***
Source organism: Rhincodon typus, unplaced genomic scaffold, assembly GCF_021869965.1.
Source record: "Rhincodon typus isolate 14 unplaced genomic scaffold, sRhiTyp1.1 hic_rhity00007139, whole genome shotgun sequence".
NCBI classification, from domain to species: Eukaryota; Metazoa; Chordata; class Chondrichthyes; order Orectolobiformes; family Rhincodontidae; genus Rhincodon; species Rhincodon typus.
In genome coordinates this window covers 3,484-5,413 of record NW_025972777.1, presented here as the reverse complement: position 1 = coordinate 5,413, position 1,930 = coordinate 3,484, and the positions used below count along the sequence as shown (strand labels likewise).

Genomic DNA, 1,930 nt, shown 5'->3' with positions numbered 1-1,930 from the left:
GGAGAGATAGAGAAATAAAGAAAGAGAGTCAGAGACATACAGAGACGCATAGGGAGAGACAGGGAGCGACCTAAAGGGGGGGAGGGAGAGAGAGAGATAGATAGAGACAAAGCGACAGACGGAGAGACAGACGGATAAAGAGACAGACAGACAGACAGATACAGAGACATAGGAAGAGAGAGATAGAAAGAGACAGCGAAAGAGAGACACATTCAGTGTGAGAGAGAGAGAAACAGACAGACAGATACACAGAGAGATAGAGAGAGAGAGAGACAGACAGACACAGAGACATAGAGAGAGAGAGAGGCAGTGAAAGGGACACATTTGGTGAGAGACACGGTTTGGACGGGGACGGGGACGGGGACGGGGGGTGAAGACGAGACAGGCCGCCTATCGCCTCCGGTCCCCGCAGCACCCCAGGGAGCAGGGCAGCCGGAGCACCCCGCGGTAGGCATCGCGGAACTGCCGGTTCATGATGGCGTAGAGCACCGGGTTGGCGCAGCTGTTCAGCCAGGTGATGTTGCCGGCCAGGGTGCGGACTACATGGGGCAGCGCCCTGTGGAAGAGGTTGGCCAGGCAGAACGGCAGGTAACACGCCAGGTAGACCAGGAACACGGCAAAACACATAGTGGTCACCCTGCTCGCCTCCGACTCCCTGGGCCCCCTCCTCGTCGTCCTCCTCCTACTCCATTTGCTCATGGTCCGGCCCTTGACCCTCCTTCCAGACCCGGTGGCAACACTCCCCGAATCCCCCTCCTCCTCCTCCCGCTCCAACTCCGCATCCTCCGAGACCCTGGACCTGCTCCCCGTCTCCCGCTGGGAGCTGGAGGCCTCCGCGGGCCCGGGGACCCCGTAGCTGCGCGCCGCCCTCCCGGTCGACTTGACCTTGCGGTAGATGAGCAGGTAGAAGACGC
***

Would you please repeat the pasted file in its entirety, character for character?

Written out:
Source organism: Rhincodon typus, unplaced genomic scaffold, assembly GCF_021869965.1.
Source record: "Rhincodon typus isolate 14 unplaced genomic scaffold, sRhiTyp1.1 hic_rhity00007139, whole genome shotgun sequence".
NCBI classification, from domain to species: Eukaryota; Metazoa; Chordata; class Chondrichthyes; order Orectolobiformes; family Rhincodontidae; genus Rhincodon; species Rhincodon typus.
In genome coordinates this window covers 3,484-5,413 of record NW_025972777.1, presented here as the reverse complement: position 1 = coordinate 5,413, position 1,930 = coordinate 3,484, and the positions used below count along the sequence as shown (strand labels likewise).

Genomic DNA, 1,930 nt, shown 5'->3' with positions numbered 1-1,930 from the left:
GGAGAGATAGAGAAATAAAGAAAGAGAGTCAGAGACATACAGAGACGCATAGGGAGAGACAGGGAGCGACCTAAAGGGGGGGAGGGAGAGAGAGAGATAGATAGAGACAAAGCGACAGACGGAGAGACAGACGGATAAAGAGACAGACAGACAGACAGATACAGAGACATAGGAAGAGAGAGATAGAAAGAGACAGCGAAAGAGAGACACATTCAGTGTGAGAGAGAGAGAAACAGACAGACAGATACACAGAGAGATAGAGAGAGAGAGAGACAGACAGACACAGAGACATAGAGAGAGAGAGAGGCAGTGAAAGGGACACATTTGGTGAGAGACACGGTTTGGACGGGGACGGGGACGGGGACGGGGGGTGAAGACGAGACAGGCCGCCTATCGCCTCCGGTCCCCGCAGCACCCCAGGGAGCAGGGCAGCCGGAGCACCCCGCGGTAGGCATCGCGGAACTGCCGGTTCATGATGGCGTAGAGCACCGGGTTGGCGCAGCTGTTCAGCCAGGTGATGTTGCCGGCCAGGGTGCGGACTACATGGGGCAGCGCCCTGTGGAAGAGGTTGGCCAGGCAGAACGGCAGGTAACACGCCAGGTAGACCAGGAACACGGCAAAACACATAGTGGTCACCCTGCTCGCCTCCGACTCCCTGGGCCCCCTCCTCGTCGTCCTCCTCCTACTCCATTTGCTCATGGTCCGGCCCTTGACCCTCCTTCCAGACCCGGTGGCAACACTCCCCGAATCCCCCTCCTCCTCCTCCCGCTCCAACTCCGCATCCTCCGAGACCCTGGACCTGCTCCCCGTCTCCCGCTGGGAGCTGGAGGCCTCCGCGGGCCCGGGGACCCCGTAGCTGCGCGCCGCCCTCCCGGTCGACTTGACCTTGCGGTAGATGAGCAGGTAGAAGACGC